See those two crazy kids. They’re my olds, and this photo was taken in 1972 – in their first year of marriage. Since then, they’ve had three daughters (who’ve provided two grandkids, so far, for serious spoiling), several different career and job changes between them, a big move from Saskatchewan to Alberta in 1990, and many financial gains and losses.
They retired last week. They – but especially my dad – have anticipated not-working since they were about 40.
We were out for dinner last week, and I started questioning them about whether or not they’re ready. As in, are they financially prepared to live without employment income for a significant period of time? Say, another 25 to 30 years? (They’re both well below the current Canadian life expectancy of 80 years.)
My boyfriend was with us, and he told me afterwards that he empathized with them. He’s been on the receiving end of such interrogations from me, so he knowns the trapped animal feeling they inspire. Perhaps I overstepped the boundaries I should have with my elders. However, I reserve the right because:
a) they grill me about my financial life all the time (when I broke up with my daughter’s father, the first thing my dad said was, “OK, so how do you plan to support yourself now?”)
b) if they’re not able to last it out financially, the responsibility will fall to me and my sisters.*
My parents don’t love when I write about them – especially in regards to their financial life – so I won’t go into much detail. I will say that I believe they’ll be OK. They sold their house, and they’ve been saving.
They’re lucky too. They’re from the generation that can retire on their real estate investments (aka selling their primary home). They’ve both paid into the Canadian Pension Plan (CPP), and they’ll also have Old Age Security (OAS) to add to the pot when they turn 65.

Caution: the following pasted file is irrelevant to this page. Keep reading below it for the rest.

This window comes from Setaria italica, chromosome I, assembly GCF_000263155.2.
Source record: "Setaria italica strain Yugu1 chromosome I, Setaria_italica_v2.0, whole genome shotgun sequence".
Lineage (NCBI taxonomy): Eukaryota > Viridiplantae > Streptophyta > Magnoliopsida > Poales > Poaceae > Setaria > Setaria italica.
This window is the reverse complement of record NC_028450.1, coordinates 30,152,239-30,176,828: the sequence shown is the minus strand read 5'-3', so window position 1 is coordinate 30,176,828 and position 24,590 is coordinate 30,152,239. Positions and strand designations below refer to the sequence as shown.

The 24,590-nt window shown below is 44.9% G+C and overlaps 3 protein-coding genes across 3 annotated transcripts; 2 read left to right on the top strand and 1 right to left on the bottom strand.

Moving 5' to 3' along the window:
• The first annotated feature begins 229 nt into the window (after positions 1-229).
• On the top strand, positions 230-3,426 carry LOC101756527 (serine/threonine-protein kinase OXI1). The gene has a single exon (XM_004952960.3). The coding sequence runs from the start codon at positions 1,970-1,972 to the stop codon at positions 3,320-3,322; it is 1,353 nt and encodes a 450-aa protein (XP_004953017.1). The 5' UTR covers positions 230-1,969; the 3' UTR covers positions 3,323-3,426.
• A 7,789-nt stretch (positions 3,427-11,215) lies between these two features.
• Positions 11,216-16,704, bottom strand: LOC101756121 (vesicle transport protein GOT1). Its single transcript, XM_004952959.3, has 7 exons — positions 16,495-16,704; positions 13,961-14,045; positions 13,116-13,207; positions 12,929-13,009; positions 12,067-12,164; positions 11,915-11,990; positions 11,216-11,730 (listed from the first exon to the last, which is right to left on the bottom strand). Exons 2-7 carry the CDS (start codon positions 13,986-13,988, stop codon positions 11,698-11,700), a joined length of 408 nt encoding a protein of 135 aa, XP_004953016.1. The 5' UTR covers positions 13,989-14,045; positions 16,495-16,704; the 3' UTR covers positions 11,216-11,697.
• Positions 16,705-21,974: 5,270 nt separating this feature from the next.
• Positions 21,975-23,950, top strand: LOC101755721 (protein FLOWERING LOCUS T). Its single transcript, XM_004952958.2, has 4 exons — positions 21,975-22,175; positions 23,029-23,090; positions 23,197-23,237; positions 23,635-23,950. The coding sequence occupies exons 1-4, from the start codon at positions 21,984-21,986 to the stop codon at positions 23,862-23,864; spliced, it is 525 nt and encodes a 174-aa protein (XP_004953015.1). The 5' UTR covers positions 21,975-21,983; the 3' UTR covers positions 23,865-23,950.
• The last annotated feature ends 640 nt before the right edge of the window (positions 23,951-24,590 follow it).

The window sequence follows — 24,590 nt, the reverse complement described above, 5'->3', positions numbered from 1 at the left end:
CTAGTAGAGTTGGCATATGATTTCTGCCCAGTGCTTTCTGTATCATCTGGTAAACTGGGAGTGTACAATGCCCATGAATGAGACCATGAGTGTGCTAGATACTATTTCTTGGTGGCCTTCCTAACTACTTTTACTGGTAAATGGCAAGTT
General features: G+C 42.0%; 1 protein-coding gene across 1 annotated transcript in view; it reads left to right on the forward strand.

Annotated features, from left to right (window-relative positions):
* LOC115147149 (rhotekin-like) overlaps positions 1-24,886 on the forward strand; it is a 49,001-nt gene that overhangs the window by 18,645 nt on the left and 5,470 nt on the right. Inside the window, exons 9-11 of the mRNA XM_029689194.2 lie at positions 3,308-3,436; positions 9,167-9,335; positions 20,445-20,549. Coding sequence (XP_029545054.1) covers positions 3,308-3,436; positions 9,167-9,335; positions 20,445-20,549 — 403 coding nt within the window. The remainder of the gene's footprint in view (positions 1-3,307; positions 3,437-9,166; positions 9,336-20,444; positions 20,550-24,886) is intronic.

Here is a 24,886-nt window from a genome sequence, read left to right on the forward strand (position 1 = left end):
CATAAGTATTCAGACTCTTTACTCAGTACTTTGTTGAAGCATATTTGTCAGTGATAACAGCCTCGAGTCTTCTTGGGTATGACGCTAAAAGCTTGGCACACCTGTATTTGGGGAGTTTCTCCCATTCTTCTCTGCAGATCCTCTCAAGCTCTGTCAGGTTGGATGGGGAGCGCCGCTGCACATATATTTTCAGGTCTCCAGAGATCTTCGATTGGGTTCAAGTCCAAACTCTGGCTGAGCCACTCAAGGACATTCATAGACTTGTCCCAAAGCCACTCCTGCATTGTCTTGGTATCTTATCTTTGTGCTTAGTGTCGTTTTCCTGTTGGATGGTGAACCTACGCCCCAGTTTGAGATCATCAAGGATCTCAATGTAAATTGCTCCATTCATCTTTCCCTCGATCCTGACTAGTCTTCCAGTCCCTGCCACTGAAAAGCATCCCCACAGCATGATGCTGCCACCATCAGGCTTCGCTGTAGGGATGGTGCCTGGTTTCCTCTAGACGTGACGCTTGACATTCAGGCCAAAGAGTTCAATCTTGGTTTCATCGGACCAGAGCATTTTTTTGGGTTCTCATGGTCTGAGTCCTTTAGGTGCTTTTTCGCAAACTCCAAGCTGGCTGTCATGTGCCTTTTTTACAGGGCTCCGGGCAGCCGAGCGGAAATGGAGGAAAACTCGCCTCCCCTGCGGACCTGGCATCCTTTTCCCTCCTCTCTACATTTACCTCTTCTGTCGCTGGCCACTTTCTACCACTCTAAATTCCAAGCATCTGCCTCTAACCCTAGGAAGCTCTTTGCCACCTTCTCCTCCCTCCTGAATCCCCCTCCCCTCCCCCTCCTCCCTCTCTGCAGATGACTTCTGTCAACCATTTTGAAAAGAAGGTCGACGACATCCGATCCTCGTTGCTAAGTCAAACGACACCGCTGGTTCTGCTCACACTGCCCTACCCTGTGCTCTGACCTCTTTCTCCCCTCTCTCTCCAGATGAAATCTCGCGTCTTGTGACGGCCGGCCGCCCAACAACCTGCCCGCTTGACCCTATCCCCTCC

But us – you and me? We’re not so fortunate.
For one, our homes are not investments. They’re debt. And OAS? Well, I’ve heard since I was 13 that there won’t be anything left for us once the Boomers burn through it. That may or may not be true, but it’s a sobering thought. With the changes slated for 2023, the age of eligibility will rise to 67. Who knows what else will happen to it before we’re ready to retire? The age of OAS might be well into our 80s – especially if life expectancy keeps increasing. CPP will save your ass, you say? According to Service Canada**:
Here’s an example of a monthly retirement pension: If you have lived and worked in Canada most years between age 18 and 65 and earned about the average Canadian wage ($39,100 in 2002), at age 65 you would receive a CPP retirement pension of about $788 a month.
We’re not nearly as obsessed with retirement as the Boomers are. We are lucky in that we’re allowed to pursue our dreams. Unlike the Boomers, who had to work hard for their young families, we have the privilege of delaying adulthood until well into our 30s. We get to “follow our bliss”, as Joseph Campbell said. The only people I know my age or younger who are fixated on retirement are also the same people who talk about winning the lottery.
We’re not in a rush to quit our dream jobs. Many of us are still trying to get them. What we need to build are funds to care for ourselves in the event that we are no longer able or willing to work. The government isn’t going to take care of us. Maybe – if we’re good to them – our families and/or friends will. But ultimately, our well-being is our own responsibility.
Even after this little pep talk (did you have the urge to gnaw off your arm, just to get away?), you might still be intent on “living in the moment” and believing it will “all turn out in the end”. I guess you can always hope for the Zombie Apocalypse. Either way, you’ll be foraging for food.
* I don’t have a problem with this, in theory. I just want to be fair-warned if it’s coming my way.
** For more terrifying news, visit the Service Canada retirement planning site.